With Spring allergy season in full swing, it’s time to start thinking about your immune health. While many people seek ways to boost their immune system, it’s more important to balance it.
What’s the difference? “When you boost your immune system, you may make it respond too aggressively to infection, which can push you towards autoimmunity and increase your risk for cytokine storms or autoimmune diseases,” says functional medicine physician Bianca Chiara, MD, with Atlantic Health System’s Chambers Center for Well-Being.
In contrast, when the body’s immune system is balanced, It’s optimized to enhance your protection from all kinds of acute infections, including influenza. “A balanced immune system can turn on when it’s needed and calm down when it becomes overactive,” Dr. Chaira says. Focusing on these six areas can help you bring balance to your immune system:
“Consistent, high-quality sleep is one of the most important things our immune system needs to function at its best capacity,” Dr. Chiara says. Ideally, you should aim for between seven to nine hours of sleep a night, according to National Sleep Foundation guidelines.
A few ways to achieve the seven-to-nine hour mark: Keep consistent bedtimes. Resist the temptation to keep different sleep hours on weekdays vs. weekends. If you have to adjust your bedtimes on certain days, aim to go to bed sooner instead of waking up later. “Most of the brain’s beneficial detox processes with hormone production happen when you first fall into a deep sleep,” Dr. Chiara says.
“You can’t outrun, out-supplement or out-exercise a bad diet,” Dr. Chaira says. She recommends her patients follow what she calls a plant-forward diet that emphasizes plant-based foods but allows for meats as well. Add colorful fruits and vegetables filled with nutrients, micronutrients and polyphenols to your diet. Embrace whole foods and foods containing high amounts of fiber. Cut back on sugar or avoid it completely. A plant-forward diet may help you improve your microbiome—the lining within your gut. “Between 70% – 80% of our immune system lines our gut,” Dr. Chiara says. “If your microbiome isn’t healthy, your immune system won’t be balanced.”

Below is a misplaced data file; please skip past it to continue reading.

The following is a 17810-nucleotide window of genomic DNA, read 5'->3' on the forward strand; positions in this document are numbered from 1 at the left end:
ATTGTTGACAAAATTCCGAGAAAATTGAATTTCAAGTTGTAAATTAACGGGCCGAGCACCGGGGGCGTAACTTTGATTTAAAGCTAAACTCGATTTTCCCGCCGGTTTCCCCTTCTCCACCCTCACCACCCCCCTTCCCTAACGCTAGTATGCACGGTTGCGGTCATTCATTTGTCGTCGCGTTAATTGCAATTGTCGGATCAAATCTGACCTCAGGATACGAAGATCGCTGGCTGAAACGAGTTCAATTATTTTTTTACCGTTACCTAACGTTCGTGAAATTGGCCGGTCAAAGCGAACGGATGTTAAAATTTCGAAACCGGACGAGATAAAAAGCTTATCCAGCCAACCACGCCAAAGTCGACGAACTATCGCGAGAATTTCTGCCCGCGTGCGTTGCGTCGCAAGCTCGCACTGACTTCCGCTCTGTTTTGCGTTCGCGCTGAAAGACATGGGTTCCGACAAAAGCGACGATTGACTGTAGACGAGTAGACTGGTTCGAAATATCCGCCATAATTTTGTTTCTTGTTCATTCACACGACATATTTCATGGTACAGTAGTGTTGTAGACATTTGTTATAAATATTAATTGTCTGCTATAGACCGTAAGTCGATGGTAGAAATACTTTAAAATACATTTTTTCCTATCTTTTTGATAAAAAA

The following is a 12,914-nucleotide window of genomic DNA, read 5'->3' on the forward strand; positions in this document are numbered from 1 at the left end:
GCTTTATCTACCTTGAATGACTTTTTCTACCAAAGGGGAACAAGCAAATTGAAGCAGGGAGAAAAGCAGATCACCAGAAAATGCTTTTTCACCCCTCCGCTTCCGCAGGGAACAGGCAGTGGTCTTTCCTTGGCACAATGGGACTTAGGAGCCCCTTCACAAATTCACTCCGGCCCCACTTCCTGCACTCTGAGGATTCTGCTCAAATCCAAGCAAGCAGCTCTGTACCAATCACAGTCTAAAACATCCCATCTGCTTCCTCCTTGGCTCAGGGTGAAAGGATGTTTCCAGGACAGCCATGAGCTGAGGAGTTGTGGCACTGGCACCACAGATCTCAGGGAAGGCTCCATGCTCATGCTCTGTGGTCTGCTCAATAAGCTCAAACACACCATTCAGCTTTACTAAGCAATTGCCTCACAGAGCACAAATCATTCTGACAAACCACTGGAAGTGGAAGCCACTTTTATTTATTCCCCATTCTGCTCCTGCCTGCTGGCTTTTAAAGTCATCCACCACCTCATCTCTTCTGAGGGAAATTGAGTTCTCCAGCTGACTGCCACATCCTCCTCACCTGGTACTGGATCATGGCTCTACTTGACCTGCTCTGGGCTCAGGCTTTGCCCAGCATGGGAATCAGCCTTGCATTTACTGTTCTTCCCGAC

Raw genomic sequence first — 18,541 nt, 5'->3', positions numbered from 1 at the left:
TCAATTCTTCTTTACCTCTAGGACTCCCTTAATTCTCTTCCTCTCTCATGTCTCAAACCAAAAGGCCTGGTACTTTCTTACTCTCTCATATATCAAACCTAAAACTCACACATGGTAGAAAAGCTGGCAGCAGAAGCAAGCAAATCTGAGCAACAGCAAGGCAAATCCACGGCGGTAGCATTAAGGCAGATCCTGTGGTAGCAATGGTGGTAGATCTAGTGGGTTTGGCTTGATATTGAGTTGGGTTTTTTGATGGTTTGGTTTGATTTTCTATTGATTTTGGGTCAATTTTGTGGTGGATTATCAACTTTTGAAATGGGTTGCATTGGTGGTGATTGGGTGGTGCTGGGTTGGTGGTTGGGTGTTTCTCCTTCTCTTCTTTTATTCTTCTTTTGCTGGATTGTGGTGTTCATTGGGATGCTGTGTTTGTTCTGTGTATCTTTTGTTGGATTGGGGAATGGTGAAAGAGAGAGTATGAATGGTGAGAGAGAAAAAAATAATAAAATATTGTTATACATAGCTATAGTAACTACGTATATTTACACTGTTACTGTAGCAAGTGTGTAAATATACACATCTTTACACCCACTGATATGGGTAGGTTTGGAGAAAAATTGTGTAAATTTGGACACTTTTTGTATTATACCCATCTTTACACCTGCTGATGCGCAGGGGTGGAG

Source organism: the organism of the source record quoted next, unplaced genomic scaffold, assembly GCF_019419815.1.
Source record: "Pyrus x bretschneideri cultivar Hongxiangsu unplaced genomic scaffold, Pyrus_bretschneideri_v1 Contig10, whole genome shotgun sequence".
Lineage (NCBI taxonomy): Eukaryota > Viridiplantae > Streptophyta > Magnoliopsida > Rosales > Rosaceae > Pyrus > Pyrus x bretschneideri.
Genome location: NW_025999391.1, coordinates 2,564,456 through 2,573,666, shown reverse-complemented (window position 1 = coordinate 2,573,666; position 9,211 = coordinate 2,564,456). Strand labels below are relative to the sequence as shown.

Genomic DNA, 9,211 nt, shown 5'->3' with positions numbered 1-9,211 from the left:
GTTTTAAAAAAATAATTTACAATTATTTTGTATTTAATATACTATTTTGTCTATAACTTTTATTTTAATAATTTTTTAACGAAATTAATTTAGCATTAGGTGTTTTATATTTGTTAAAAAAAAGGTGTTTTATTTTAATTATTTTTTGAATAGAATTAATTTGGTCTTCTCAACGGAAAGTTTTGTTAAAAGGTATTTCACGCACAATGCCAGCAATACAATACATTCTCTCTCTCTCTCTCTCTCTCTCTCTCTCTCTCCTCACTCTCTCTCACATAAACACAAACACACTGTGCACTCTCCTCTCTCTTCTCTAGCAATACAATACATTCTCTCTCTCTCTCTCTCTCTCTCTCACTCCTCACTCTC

Exercise too much and you could be more prone to acute infections. But stay sedentary and you may weaken your immune system. What’s the proper balance? “Aim for 20 to 30 minutes a day of moderate intensity exercise,” Dr. Chiara says.
If stress starts interfering with your sleep, energy or mood—or if it starts to cause you physical symptoms like stomach pain—you’ll need to find ways to control it better. “It’s not realistic to make all of our stressors go away,” Dr. Chaira says. “But lifestyle modifications and stress management techniques can help change the way we cope with and perceive our stress.” Yoga, meditation or cognitive behavioral therapy are among the most effective stress-management methods.
Vitamins C and D, along with zinc, are widely regarded as immune supporting supplements. “Some of my patients will use elderberry or echinacea to fight off a cold or virus, but those should be used over the short-term only,” Dr. Chiara says. Probiotics may also be helpful to help improve your gut health. Always talk with a medical provider about which supplements would be best for you.
6. Environmental Toxins
From the personal care and household cleaning products we use to the outdoor air itself, environmental toxins can be found all around us. “These toxins can have very negative effects on the immune system,” Dr. Chiara says. Nonprofit resources like the Environmental Working Group offer free information to help people reduce the level of toxins they’re exposed to inside and outside their homes on a daily basis.
How Functional Medicine Can Help Support Immune Health
Functional medicine providers offer a holistic approach to health that seeks to identify and treat the root causes of disease. They can order specialized tests that assess the overall health of your microbiome, help you optimize your supplement levels, and recommend other steps you can take to maintain a well-balanced immune system.
This article was done in partnership with The Chambers Center for Well Being. Visit chamberscenterforwellbeing.org for more information.